CULTURAL STUDIES AND CRITICISM
WRIT 030 311
TR 10:30am-12:00pm
Traweek
Fairy Tales
Fulfills the Writing Requirement
Fairy tales have endured through generations and help to convey and reinforce cultural values within the community. In this class, we will focus, among other things, on the fairy tale as a genre: who is its intended audience and who is its narrator? What prompts us to tell fairy tales, and how is it that they retain their impact over the years? Reading Jack Snipes' "Irresistible Fairy Tales: A Cultural and Social History," as well as analyzing a few examples of the genre, we will reflect on fairy tales as a particular kind of story and its ways of making meaning in different social and historical moments.

CULTURAL STUDIES AND CRITICISM
WRIT 030 350
MW 2:00pm-3:30pm
Burri
Money and Happiness
Fulfills the Writing Requirement
Prerequisite(s): Open to upperclassmen who have not fulfilled their writing requirement.
With increasing interest in the study of happiness, from philosophy to economics, this course will explore the extent to which we can make reasonable claims about happiness: what kinds of methods and data, if any, are meaningful? Our perspective will be global as we question whether there can be anything universal or consistent about happiness across cultures and nations. Is happiness a quality of individuals, cultures, or particular achievements or economic conditions? Can happiness be made a legitimate policy objective? Focusing on Carol Graham's Happiness around the World: The Paradox of Happy Peasants and Miserable Millionaires, we will advance our understanding through reading, analysis, and research on the topic of happiness in countries ranging from Peru and Russia to Afghanistan and the U.S..

CULTURAL STUDIES AND CRITICISM
WRIT 030 351
MW 3:30pm-5:00pm
Lee
Money and Happiness
Fulfills the Writing Requirement
Prerequisite(s): Open to upperclassmen who have not fulfilled their writing requirement.
With increasing interest in the study of happiness, from philosophy to economics, this course will explore the extent to which we can make reasonable claims about happiness: what kinds of methods and data, if any, are meaningful? Our perspective will be global as we question whether there can be anything universal or consistent about happiness across cultures and nations. Is happiness a quality of individuals, cultures, or particular achievements or economic conditions? Can happiness be made a legitimate policy objective? Focusing on Carol Graham's Happiness around the World: The Paradox of Happy Peasants and Miserable Millionaires, we will advance our understanding through reading, analysis, and research on the topic of happiness in countries ranging from Peru and Russia to Afghanistan and the U.S..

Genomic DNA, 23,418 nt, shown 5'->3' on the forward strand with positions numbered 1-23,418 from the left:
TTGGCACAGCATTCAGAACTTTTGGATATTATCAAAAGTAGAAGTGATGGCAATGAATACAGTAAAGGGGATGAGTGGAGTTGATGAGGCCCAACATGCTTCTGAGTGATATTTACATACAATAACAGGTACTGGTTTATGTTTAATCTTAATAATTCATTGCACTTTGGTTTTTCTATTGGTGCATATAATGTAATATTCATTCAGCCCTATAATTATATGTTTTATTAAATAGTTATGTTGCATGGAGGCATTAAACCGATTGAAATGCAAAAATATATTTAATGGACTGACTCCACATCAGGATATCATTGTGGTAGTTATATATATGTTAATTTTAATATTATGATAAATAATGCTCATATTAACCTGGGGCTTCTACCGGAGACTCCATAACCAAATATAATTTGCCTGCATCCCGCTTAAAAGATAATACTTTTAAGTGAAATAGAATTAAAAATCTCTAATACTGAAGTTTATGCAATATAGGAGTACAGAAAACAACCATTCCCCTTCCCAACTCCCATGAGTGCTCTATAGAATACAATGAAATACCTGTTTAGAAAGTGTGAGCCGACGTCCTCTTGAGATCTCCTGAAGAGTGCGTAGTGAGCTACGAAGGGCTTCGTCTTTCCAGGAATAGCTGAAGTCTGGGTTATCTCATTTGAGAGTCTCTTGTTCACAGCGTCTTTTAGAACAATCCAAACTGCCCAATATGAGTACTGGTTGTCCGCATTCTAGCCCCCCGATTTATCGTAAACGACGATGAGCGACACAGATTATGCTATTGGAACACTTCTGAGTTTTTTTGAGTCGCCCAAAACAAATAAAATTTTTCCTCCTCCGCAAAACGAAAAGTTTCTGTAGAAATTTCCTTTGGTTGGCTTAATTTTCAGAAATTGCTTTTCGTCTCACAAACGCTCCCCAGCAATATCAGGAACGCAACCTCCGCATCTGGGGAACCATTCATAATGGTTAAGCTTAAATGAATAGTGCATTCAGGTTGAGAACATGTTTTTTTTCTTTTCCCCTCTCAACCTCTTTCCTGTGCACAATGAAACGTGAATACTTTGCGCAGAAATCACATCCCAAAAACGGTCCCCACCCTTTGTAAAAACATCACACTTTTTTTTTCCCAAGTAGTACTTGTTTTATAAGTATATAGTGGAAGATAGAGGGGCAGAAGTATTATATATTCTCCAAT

CULTURAL STUDIES AND CRITICISM
WRIT 030 352
MW 5:00pm-6:30pm
Urban
Money and Happiness
Fulfills the Writing Requirement
Prerequisite(s): Open to upperclassmen who have not fulfilled their writing requirement.
With increasing interest in the study of happiness, from philosophy to economics, this course will explore the extent to which we can make reasonable claims about happiness: what kinds of methods and data, if any, are meaningful? Our perspective will be global as we question whether there can be anything universal or consistent about happiness across cultures and nations. Is happiness a quality of individuals, cultures, or particular achievements or economic conditions? Can happiness be made a legitimate policy objective? Focusing on Carol Graham's Happiness around the World: The Paradox of Happy Peasants and Miserable Millionaires, we will advance our understanding through reading, analysis, and research on the topic of happiness in countries ranging from Peru and Russia to Afghanistan and the U.S..